Leading Voices in Higher Education: David Ferriero
"FROM THE RECORDS OF THE CONTINENTAL CONGRESS TO TODAY'S WHITE HOUSE TWEETS: THE ROLE OF THE NATIONAL ARCHIVES"
David Ferriero is the 10th Archivist of the United States and the first librarian to hold this position. Known as the “Collector in Chief” whose stated goal is to put the user first, Mr. Ferriero came to Dartmouth on May 14th to discuss the blending of traditional National Archives practices with modern technology, particularly social media. Upon taking office in 2009, Ferriero declared that the National Archives was “at a defining moment with regard to our existing electronic records, social media communications, and emerging technologies being used throughout government offices.” In his lecture he explained how the National Archives and other federal agencies are revamping their work through tools of new media. His talk was sponsored by the Friends of the Dartmouth College Library, the Howe Library, the Lebanon Public Libraries, the Norwich Public Library, the Norman Williams Library, and Dartmouth Strategic Planning. Mr. Ferriero spoke at Dartmouth on Monday, May 14, 2012 @ 4:00 PM, Filene Auditorium, Moore Hall
Mr. Ferriero was educated at Northeastern University and the Simmons College of Library and Information Science. Before completing his education, Ferriero served as a Navy hospital corpsman in the Vietnam War. He then worked for 31 years at MIT Libraries, a career that began with shelving books part-time in college. Eventually he served as Associate Director of Public Services for MIT Libraries. Ferriero moved on to another large university library system in 1996 when he became the Rita DiGiallonardo Holloway University Librarian and Vice Provost for Library Affairs at Duke University. In this capacity he founded the Center for Instructional Technology and the Digital Library at Duke. He also oversaw the reengineering of printing and publications and led a fundraising campaign to significantly expand Duke’s library facilities.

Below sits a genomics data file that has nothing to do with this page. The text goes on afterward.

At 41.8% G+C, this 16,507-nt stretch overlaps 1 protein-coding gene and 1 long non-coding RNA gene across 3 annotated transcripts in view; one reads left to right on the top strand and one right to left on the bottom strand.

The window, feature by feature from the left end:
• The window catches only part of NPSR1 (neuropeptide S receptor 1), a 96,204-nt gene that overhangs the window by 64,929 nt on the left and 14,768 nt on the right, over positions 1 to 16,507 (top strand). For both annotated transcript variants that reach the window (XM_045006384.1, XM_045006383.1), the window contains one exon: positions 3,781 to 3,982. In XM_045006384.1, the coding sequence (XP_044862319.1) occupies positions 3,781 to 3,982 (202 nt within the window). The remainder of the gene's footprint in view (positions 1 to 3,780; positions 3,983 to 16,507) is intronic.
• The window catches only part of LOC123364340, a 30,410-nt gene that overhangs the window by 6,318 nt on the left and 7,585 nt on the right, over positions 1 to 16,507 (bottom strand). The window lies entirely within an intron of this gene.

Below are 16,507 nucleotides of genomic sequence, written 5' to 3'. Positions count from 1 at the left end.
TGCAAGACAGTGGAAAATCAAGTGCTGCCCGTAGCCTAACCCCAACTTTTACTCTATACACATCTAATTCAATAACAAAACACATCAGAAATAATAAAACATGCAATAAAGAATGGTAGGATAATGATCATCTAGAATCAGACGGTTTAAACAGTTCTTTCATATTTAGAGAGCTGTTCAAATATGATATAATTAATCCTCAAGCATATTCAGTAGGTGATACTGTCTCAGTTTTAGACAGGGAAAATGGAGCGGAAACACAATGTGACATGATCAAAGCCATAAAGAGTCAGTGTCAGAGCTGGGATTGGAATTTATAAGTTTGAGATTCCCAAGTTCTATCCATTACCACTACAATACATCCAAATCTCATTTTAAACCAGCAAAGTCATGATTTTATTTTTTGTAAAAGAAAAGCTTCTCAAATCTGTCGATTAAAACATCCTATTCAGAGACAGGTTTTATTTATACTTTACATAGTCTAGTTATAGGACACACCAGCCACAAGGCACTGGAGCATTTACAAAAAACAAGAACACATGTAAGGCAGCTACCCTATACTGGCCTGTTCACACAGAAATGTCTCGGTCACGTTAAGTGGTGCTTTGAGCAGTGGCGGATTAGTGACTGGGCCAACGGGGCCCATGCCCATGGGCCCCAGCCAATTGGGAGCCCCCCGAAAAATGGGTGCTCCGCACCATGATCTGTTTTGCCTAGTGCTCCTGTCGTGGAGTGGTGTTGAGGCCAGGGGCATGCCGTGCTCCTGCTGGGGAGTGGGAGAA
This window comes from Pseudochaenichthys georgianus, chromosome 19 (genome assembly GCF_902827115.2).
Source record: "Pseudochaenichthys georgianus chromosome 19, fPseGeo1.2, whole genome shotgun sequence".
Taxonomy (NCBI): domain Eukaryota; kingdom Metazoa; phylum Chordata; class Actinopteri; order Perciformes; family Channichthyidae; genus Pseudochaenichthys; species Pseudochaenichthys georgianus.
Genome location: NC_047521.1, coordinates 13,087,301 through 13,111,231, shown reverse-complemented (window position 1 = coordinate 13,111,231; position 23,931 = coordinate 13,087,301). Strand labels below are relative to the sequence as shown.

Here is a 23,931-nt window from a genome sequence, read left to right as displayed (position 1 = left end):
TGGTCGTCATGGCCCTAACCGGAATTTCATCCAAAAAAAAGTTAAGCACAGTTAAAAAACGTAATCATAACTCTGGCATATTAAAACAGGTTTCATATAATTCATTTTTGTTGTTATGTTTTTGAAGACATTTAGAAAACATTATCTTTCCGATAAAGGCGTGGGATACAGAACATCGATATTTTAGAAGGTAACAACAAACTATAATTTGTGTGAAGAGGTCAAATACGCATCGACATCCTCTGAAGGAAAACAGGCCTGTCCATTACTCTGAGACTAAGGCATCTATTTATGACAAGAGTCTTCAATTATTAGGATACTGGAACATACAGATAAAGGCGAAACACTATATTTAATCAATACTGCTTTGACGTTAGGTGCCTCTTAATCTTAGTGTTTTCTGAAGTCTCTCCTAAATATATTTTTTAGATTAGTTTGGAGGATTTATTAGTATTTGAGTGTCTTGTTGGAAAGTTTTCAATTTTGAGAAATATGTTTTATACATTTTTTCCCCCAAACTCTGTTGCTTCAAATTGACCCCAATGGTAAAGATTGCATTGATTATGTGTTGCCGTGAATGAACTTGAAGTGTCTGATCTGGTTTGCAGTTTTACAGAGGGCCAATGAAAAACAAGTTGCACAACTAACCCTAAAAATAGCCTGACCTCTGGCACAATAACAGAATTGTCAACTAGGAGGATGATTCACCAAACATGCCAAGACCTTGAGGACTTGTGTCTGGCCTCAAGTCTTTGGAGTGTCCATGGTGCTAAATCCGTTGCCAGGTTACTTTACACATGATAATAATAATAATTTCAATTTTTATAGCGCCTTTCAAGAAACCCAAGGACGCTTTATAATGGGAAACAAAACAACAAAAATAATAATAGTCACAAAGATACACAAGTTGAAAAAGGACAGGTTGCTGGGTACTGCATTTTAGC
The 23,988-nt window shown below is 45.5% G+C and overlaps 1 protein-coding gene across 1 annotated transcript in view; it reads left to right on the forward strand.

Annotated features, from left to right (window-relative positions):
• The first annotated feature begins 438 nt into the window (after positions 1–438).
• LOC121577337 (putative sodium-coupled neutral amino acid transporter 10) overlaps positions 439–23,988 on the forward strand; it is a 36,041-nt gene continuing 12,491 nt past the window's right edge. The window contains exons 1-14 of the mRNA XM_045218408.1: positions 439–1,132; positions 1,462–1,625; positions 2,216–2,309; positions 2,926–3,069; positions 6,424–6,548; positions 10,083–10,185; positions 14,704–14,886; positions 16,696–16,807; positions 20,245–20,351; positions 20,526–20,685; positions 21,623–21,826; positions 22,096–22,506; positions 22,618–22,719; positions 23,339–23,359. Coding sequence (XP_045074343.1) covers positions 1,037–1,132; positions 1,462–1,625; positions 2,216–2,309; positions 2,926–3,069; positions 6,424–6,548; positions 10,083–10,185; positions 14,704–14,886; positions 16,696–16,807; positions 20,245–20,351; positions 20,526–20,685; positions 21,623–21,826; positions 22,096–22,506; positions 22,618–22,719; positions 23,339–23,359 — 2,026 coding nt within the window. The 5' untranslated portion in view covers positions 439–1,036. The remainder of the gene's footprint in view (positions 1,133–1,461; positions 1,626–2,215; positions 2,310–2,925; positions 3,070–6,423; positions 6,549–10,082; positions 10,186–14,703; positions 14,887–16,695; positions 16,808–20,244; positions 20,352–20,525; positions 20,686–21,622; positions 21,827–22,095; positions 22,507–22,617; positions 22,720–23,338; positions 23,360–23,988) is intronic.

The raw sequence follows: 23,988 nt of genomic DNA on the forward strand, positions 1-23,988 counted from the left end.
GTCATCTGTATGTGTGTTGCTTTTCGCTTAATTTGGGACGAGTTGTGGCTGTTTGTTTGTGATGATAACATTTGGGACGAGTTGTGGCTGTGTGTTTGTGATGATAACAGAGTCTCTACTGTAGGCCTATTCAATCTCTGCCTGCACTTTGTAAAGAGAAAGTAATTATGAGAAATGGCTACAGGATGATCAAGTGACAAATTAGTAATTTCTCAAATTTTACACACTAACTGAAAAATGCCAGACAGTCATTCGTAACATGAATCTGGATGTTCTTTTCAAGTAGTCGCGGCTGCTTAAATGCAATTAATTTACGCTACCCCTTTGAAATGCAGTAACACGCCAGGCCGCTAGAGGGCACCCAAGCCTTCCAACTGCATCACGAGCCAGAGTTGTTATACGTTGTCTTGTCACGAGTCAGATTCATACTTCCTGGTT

In 2004 Mr. Ferriero became head the largest public library system in the United States as the Andrew W. Mellon Director of the New York Public Libraries. Holding the belief that NYPL had to adapt to social and cultural changes, he oversaw a significant restructuring that entailed eliminating old positions and creating new ones. After five years in this position, Mr. Ferriero was nominated by President Obama to be the 10th Archivist of the United States. With a confirmation that was "never in doubt,” David Ferriero became the guardian of the most important archives in the country: 12 billion pages of records; 7.2 million maps, charts, and architectural drawings; 40 million still photographs; 365 reels of film; 110,000 videotapes; and millions of digital records and machine-readable data files.